- Imaging tests – Ultrasound or computed tomography (CT scan) to visualise liver abnormalities.
- FibroScan® – A specialised ultrasound that looks for amount of fat and scarring of the liver.
- Liver biopsy – A tissue sample is taken and examined under a microscope to determine the progression of liver disease. As this procedure is more invasive than other tests, it is usually used when the liver disease is advanced.
Prior to these tests, your doctor will also conduct a physical exam and a detailed personal and family medical history. Do inform your doctor if you have been experiencing fatigue or loss of appetite.
What are the treatments for Fatty Liver?
Treatment for fatty liver involves addressing the cause and risk factors of fatty liver. Modifying your lifestyle is the first step to treating fatty liver disease. This involves abstaining from alcohol, losing weight, exercising more and eating more nutrient-rich foods that are low in unhealthy fat.
Liver damage can be controlled or reversed in some cases. Vitamin E and thiazolidinediones could be prescribed to treat non-alcoholic fatty liver disease in the short term. As some drugs might cause NAFLD, your doctor may advise you to stop taking those medicines.
If the cirrhosis is severe and results in liver failure, a liver transplant is required. This is a last option for conditions that have failed to be controlled by other means.
What complications can arise if Fatty Liver is left untreated?
If left untreated, fatty liver disease could progress to hepatitis and then to fibrosis when scar tissue becomes visible, and subsequently liver cirrhosis, where the liver is permanently scarred and hardened. Liver cancer and other liver-related illnesses might also develop. Thus, it is crucial to treat fatty liver disease at its early stages for better chances of retaining or restoring liver function.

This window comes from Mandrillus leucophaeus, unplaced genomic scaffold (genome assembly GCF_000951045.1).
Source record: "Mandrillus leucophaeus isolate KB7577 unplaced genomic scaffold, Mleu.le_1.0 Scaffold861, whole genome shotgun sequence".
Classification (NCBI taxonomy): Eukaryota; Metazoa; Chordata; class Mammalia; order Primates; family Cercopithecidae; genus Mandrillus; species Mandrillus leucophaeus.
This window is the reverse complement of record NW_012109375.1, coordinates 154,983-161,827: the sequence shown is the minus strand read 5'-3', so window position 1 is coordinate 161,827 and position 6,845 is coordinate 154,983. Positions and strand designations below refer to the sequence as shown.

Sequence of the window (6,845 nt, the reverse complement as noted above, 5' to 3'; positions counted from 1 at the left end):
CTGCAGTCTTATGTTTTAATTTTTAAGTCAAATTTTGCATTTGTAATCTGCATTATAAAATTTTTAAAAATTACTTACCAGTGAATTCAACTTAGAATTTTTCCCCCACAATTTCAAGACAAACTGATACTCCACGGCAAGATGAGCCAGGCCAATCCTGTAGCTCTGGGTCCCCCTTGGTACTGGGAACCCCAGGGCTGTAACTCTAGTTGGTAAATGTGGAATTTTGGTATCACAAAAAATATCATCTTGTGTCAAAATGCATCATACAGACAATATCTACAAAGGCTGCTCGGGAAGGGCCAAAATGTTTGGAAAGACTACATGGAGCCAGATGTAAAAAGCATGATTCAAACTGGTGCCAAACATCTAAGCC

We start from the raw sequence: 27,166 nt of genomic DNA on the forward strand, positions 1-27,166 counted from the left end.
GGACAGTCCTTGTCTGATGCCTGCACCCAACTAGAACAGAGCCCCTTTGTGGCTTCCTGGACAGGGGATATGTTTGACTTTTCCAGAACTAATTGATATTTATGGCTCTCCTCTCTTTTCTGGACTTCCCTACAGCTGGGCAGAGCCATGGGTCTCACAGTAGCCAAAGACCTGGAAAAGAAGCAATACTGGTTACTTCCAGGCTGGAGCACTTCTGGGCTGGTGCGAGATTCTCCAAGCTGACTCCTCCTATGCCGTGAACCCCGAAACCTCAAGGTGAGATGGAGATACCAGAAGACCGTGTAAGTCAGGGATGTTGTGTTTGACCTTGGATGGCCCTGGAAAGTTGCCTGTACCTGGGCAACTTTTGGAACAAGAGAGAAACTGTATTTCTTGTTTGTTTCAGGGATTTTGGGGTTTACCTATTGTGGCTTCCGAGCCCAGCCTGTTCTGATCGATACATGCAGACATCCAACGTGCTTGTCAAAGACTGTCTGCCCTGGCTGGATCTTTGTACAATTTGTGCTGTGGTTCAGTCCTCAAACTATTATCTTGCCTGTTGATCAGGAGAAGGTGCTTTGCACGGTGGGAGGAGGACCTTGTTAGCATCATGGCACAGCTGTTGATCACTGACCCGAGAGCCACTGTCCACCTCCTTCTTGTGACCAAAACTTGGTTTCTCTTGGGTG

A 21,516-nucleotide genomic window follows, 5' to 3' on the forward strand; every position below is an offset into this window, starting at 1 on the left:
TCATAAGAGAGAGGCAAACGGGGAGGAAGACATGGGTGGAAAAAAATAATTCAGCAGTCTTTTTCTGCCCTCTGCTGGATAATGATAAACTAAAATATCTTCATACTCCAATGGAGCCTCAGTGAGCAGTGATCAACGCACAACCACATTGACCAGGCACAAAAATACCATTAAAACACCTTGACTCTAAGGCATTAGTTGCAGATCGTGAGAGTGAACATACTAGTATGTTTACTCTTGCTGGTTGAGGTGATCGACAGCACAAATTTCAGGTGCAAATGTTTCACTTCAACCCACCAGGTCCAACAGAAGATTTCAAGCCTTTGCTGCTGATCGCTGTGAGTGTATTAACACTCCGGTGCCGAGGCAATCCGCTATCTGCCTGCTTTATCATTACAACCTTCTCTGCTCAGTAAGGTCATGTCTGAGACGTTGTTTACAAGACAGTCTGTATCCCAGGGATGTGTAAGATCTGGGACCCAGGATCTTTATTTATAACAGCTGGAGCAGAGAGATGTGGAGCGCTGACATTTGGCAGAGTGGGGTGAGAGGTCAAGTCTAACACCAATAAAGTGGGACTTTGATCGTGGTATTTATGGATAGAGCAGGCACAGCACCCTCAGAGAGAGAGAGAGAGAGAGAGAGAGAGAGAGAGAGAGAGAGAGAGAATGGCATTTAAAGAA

Dr Benjamin Yip highlights the importance of going for checkups. Fatty liver is fast becoming the most common liver disease as the prevalence of overweight and obesity rises. If you are found to have fatty liver, it is prudent to see a Gastroenterologist for assessment as this disease is "silent" in the early stages, and you may already have irreversible liver damage once you start having symptoms.
Fatty liver refers to an accumulation of fats in the liver. In the early stages, people could experience no symptoms or abdominal discomfort. In later stages, fluid build-up and yellowing of skin are signs of fatty liver. To diagnose fatty liver, blood tests, imaging tests, and a liver biopsy could be conducted. Lifestyle and diet modifications are key in treating fatty liver like alcohol consumption, obesity, and diabetes are significant risk factors for the disease. Fatty liver should be treated promptly to prevent complications like liver fibrosis and liver cirrhosis.
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- “Fatty Liver Disease: Risk Factors, Symptoms, Types & Prevention.” Cleveland Clinic, 31 July 2020, https://my.clevelandclinic.org/health/diseases/15831-fatty-liver-disease. Accessed 19 May 2022.
- Fowler, Paige. “Fatty Liver Disease: Nonalcoholic & Alcoholic Steatohepatitis (NAFLD/AFLD).” WebMD, 4 November 2021, https://www.webmd.com/hepatitis/fatty-liver-disease. Accessed 19 May 2022.
- Tommolino, Emily, and BS Anand. “Fatty Liver: Overview, Etiology, Epidemiology.” Medscape Reference, 12 April 2018, https://emedicine.medscape.com/article/175472-overview. Accessed 19 May 2022.